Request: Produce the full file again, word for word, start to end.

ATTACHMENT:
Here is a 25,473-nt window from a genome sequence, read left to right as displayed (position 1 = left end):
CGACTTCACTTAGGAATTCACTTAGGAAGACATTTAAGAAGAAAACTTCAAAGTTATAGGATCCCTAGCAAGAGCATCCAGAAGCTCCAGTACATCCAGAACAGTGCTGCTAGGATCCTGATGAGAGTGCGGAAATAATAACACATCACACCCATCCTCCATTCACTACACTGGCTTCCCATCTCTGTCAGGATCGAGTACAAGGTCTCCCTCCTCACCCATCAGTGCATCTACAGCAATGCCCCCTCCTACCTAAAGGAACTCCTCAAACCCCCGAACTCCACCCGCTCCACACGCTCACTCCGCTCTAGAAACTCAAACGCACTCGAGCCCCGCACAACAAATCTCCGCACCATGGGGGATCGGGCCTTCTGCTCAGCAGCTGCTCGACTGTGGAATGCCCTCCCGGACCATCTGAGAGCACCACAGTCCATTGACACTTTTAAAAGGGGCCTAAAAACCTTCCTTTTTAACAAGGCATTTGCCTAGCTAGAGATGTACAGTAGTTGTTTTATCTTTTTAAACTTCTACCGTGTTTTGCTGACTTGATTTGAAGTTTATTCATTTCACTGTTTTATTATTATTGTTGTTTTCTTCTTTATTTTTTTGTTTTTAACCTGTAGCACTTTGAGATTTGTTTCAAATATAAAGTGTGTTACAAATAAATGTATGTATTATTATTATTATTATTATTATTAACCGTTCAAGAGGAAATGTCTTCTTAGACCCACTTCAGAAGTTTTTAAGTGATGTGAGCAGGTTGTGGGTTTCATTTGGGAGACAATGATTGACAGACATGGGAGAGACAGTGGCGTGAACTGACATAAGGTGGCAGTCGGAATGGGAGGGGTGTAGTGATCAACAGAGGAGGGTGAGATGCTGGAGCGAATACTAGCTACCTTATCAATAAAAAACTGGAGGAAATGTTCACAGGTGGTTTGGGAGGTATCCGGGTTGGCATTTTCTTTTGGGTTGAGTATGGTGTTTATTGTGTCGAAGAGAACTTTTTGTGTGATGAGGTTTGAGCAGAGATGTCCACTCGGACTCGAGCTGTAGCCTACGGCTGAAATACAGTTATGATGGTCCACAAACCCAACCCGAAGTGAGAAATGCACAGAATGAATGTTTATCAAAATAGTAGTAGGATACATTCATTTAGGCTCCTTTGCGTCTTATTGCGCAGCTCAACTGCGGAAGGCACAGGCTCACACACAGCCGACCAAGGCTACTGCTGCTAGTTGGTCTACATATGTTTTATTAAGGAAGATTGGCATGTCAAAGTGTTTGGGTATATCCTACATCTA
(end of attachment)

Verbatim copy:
Here is a 25,473-nt window from a genome sequence, read left to right as displayed (position 1 = left end):
CGACTTCACTTAGGAATTCACTTAGGAAGACATTTAAGAAGAAAACTTCAAAGTTATAGGATCCCTAGCAAGAGCATCCAGAAGCTCCAGTACATCCAGAACAGTGCTGCTAGGATCCTGATGAGAGTGCGGAAATAATAACACATCACACCCATCCTCCATTCACTACACTGGCTTCCCATCTCTGTCAGGATCGAGTACAAGGTCTCCCTCCTCACCCATCAGTGCATCTACAGCAATGCCCCCTCCTACCTAAAGGAACTCCTCAAACCCCCGAACTCCACCCGCTCCACACGCTCACTCCGCTCTAGAAACTCAAACGCACTCGAGCCCCGCACAACAAATCTCCGCACCATGGGGGATCGGGCCTTCTGCTCAGCAGCTGCTCGACTGTGGAATGCCCTCCCGGACCATCTGAGAGCACCACAGTCCATTGACACTTTTAAAAGGGGCCTAAAAACCTTCCTTTTTAACAAGGCATTTGCCTAGCTAGAGATGTACAGTAGTTGTTTTATCTTTTTAAACTTCTACCGTGTTTTGCTGACTTGATTTGAAGTTTATTCATTTCACTGTTTTATTATTATTGTTGTTTTCTTCTTTATTTTTTTGTTTTTAACCTGTAGCACTTTGAGATTTGTTTCAAATATAAAGTGTGTTACAAATAAATGTATGTATTATTATTATTATTATTATTATTAACCGTTCAAGAGGAAATGTCTTCTTAGACCCACTTCAGAAGTTTTTAAGTGATGTGAGCAGGTTGTGGGTTTCATTTGGGAGACAATGATTGACAGACATGGGAGAGACAGTGGCGTGAACTGACATAAGGTGGCAGTCGGAATGGGAGGGGTGTAGTGATCAACAGAGGAGGGTGAGATGCTGGAGCGAATACTAGCTACCTTATCAATAAAAAACTGGAGGAAATGTTCACAGGTGGTTTGGGAGGTATCCGGGTTGGCATTTTCTTTTGGGTTGAGTATGGTGTTTATTGTGTCGAAGAGAACTTTTTGTGTGATGAGGTTTGAGCAGAGATGTCCACTCGGACTCGAGCTGTAGCCTACGGCTGAAATACAGTTATGATGGTCCACAAACCCAACCCGAAGTGAGAAATGCACAGAATGAATGTTTATCAAAATAGTAGTAGGATACATTCATTTAGGCTCCTTTGCGTCTTATTGCGCAGCTCAACTGCGGAAGGCACAGGCTCACACACAGCCGACCAAGGCTACTGCTGCTAGTTGGTCTACATATGTTTTATTAAGGAAGATTGGCATGTCAAAGTGTTTGGGTATATCCTACATCTA